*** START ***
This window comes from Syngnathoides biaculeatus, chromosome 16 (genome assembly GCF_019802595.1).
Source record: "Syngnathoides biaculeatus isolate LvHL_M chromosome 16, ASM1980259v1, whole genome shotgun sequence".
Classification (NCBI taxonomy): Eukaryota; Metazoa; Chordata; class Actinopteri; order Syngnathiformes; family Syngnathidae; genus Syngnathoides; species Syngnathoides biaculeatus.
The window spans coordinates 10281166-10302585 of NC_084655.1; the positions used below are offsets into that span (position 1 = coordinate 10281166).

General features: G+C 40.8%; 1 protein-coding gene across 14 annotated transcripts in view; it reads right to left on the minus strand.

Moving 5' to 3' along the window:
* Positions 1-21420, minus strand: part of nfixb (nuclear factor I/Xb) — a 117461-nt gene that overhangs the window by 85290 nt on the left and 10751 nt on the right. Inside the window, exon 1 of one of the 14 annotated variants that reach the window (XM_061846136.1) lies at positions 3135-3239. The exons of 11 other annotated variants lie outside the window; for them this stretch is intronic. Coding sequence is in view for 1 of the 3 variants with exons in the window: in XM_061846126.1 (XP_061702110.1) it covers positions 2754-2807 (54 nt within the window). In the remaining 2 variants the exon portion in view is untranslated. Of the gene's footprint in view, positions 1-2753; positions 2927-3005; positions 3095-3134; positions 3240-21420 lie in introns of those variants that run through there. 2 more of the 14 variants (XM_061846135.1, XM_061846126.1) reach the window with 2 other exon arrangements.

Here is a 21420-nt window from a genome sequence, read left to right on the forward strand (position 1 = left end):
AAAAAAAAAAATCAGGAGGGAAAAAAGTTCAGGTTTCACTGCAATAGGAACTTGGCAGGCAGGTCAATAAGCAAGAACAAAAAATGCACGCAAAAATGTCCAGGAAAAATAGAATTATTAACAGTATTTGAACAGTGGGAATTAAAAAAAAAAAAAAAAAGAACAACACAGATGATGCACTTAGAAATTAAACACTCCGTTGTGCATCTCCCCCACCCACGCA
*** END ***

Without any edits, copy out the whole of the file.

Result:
This window comes from Syngnathoides biaculeatus, chromosome 16 (genome assembly GCF_019802595.1).
Source record: "Syngnathoides biaculeatus isolate LvHL_M chromosome 16, ASM1980259v1, whole genome shotgun sequence".
Classification (NCBI taxonomy): Eukaryota; Metazoa; Chordata; class Actinopteri; order Syngnathiformes; family Syngnathidae; genus Syngnathoides; species Syngnathoides biaculeatus.
The window spans coordinates 10281166-10302585 of NC_084655.1; the positions used below are offsets into that span (position 1 = coordinate 10281166).

General features: G+C 40.8%; 1 protein-coding gene across 14 annotated transcripts in view; it reads right to left on the minus strand.

Moving 5' to 3' along the window:
* Positions 1-21420, minus strand: part of nfixb (nuclear factor I/Xb) — a 117461-nt gene that overhangs the window by 85290 nt on the left and 10751 nt on the right. Inside the window, exon 1 of one of the 14 annotated variants that reach the window (XM_061846136.1) lies at positions 3135-3239. The exons of 11 other annotated variants lie outside the window; for them this stretch is intronic. Coding sequence is in view for 1 of the 3 variants with exons in the window: in XM_061846126.1 (XP_061702110.1) it covers positions 2754-2807 (54 nt within the window). In the remaining 2 variants the exon portion in view is untranslated. Of the gene's footprint in view, positions 1-2753; positions 2927-3005; positions 3095-3134; positions 3240-21420 lie in introns of those variants that run through there. 2 more of the 14 variants (XM_061846135.1, XM_061846126.1) reach the window with 2 other exon arrangements.

Here is a 21420-nt window from a genome sequence, read left to right on the forward strand (position 1 = left end):
AAAAAAAAAAATCAGGAGGGAAAAAAGTTCAGGTTTCACTGCAATAGGAACTTGGCAGGCAGGTCAATAAGCAAGAACAAAAAATGCACGCAAAAATGTCCAGGAAAAATAGAATTATTAACAGTATTTGAACAGTGGGAATTAAAAAAAAAAAAAAAAAGAACAACACAGATGATGCACTTAGAAATTAAACACTCCGTTGTGCATCTCCCCCACCCACGCA